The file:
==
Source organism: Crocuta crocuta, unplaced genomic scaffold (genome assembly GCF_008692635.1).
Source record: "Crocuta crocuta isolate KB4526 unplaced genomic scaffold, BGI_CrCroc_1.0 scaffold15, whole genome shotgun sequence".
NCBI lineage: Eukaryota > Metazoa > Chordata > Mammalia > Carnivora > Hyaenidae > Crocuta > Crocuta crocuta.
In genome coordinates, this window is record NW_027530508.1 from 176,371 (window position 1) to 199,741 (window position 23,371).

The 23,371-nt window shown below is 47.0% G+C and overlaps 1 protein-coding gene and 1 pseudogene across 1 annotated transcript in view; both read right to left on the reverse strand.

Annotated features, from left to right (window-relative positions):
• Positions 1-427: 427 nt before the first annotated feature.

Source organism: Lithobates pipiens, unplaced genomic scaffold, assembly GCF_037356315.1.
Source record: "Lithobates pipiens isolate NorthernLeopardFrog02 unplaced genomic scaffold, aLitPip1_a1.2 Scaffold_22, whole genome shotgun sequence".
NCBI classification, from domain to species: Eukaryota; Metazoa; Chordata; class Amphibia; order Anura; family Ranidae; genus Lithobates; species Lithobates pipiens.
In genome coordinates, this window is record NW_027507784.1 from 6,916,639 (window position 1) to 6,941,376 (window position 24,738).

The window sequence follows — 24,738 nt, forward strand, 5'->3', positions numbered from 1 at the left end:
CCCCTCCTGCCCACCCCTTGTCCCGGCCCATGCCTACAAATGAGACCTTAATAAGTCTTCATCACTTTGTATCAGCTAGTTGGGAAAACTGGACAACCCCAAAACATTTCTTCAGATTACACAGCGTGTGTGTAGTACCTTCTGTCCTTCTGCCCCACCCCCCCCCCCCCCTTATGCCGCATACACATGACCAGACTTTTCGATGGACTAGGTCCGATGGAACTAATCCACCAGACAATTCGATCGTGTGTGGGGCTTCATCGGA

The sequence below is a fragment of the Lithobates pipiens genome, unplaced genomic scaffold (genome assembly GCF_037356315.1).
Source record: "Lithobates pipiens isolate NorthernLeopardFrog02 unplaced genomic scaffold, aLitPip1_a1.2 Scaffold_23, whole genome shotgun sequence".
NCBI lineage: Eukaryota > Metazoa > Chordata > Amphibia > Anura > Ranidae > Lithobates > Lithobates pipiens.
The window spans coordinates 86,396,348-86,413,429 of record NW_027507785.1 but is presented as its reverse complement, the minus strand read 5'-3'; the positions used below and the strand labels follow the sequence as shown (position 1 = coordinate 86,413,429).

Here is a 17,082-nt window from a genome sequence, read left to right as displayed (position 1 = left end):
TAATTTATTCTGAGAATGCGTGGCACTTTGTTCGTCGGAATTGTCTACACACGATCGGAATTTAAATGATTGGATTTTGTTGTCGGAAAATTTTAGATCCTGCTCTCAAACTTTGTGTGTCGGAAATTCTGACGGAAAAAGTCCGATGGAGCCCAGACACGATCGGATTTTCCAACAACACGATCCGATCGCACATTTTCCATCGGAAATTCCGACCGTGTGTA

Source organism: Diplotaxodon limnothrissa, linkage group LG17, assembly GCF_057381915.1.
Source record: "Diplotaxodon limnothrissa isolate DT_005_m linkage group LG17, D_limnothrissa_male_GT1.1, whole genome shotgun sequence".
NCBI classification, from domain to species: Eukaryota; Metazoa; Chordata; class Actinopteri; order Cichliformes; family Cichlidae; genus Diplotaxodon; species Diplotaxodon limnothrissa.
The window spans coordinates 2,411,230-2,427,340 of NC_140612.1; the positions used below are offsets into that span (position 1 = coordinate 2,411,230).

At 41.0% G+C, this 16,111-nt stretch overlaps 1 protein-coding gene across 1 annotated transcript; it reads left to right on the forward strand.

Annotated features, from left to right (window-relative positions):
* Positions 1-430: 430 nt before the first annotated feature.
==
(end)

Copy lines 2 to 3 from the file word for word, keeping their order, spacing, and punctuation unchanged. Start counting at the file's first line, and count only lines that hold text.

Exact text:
Source record: "Crocuta crocuta isolate KB4526 unplaced genomic scaffold, BGI_CrCroc_1.0 scaffold15, whole genome shotgun sequence".
NCBI lineage: Eukaryota > Metazoa > Chordata > Mammalia > Carnivora > Hyaenidae > Crocuta > Crocuta crocuta.